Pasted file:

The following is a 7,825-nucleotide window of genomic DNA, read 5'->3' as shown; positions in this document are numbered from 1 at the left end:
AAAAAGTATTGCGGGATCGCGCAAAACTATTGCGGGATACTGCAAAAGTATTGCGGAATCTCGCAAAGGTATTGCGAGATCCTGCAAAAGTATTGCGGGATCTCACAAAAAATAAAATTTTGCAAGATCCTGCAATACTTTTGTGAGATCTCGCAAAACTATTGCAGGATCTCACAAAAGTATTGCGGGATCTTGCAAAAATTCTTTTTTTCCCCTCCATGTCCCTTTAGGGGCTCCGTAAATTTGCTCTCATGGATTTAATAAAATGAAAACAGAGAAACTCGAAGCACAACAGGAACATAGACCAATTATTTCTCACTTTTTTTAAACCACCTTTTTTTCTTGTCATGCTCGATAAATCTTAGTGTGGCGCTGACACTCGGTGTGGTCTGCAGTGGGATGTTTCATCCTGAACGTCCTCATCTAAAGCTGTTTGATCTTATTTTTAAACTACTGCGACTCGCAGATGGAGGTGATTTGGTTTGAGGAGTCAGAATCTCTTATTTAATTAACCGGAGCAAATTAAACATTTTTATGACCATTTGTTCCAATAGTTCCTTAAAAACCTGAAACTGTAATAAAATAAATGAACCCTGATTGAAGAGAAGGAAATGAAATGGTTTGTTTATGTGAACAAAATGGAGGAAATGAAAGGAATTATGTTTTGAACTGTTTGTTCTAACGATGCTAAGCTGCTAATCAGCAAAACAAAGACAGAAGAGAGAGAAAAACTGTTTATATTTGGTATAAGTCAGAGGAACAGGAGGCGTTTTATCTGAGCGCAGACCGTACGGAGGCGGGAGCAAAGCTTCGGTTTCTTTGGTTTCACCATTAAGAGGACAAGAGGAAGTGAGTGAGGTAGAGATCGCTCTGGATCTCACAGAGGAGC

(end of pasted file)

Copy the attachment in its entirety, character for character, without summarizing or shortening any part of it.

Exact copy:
The following is a 7,825-nucleotide window of genomic DNA, read 5'->3' as shown; positions in this document are numbered from 1 at the left end:
AAAAAGTATTGCGGGATCGCGCAAAACTATTGCGGGATACTGCAAAAGTATTGCGGAATCTCGCAAAGGTATTGCGAGATCCTGCAAAAGTATTGCGGGATCTCACAAAAAATAAAATTTTGCAAGATCCTGCAATACTTTTGTGAGATCTCGCAAAACTATTGCAGGATCTCACAAAAGTATTGCGGGATCTTGCAAAAATTCTTTTTTTCCCCTCCATGTCCCTTTAGGGGCTCCGTAAATTTGCTCTCATGGATTTAATAAAATGAAAACAGAGAAACTCGAAGCACAACAGGAACATAGACCAATTATTTCTCACTTTTTTTAAACCACCTTTTTTTCTTGTCATGCTCGATAAATCTTAGTGTGGCGCTGACACTCGGTGTGGTCTGCAGTGGGATGTTTCATCCTGAACGTCCTCATCTAAAGCTGTTTGATCTTATTTTTAAACTACTGCGACTCGCAGATGGAGGTGATTTGGTTTGAGGAGTCAGAATCTCTTATTTAATTAACCGGAGCAAATTAAACATTTTTATGACCATTTGTTCCAATAGTTCCTTAAAAACCTGAAACTGTAATAAAATAAATGAACCCTGATTGAAGAGAAGGAAATGAAATGGTTTGTTTATGTGAACAAAATGGAGGAAATGAAAGGAATTATGTTTTGAACTGTTTGTTCTAACGATGCTAAGCTGCTAATCAGCAAAACAAAGACAGAAGAGAGAGAAAAACTGTTTATATTTGGTATAAGTCAGAGGAACAGGAGGCGTTTTATCTGAGCGCAGACCGTACGGAGGCGGGAGCAAAGCTTCGGTTTCTTTGGTTTCACCATTAAGAGGACAAGAGGAAGTGAGTGAGGTAGAGATCGCTCTGGATCTCACAGAGGAGC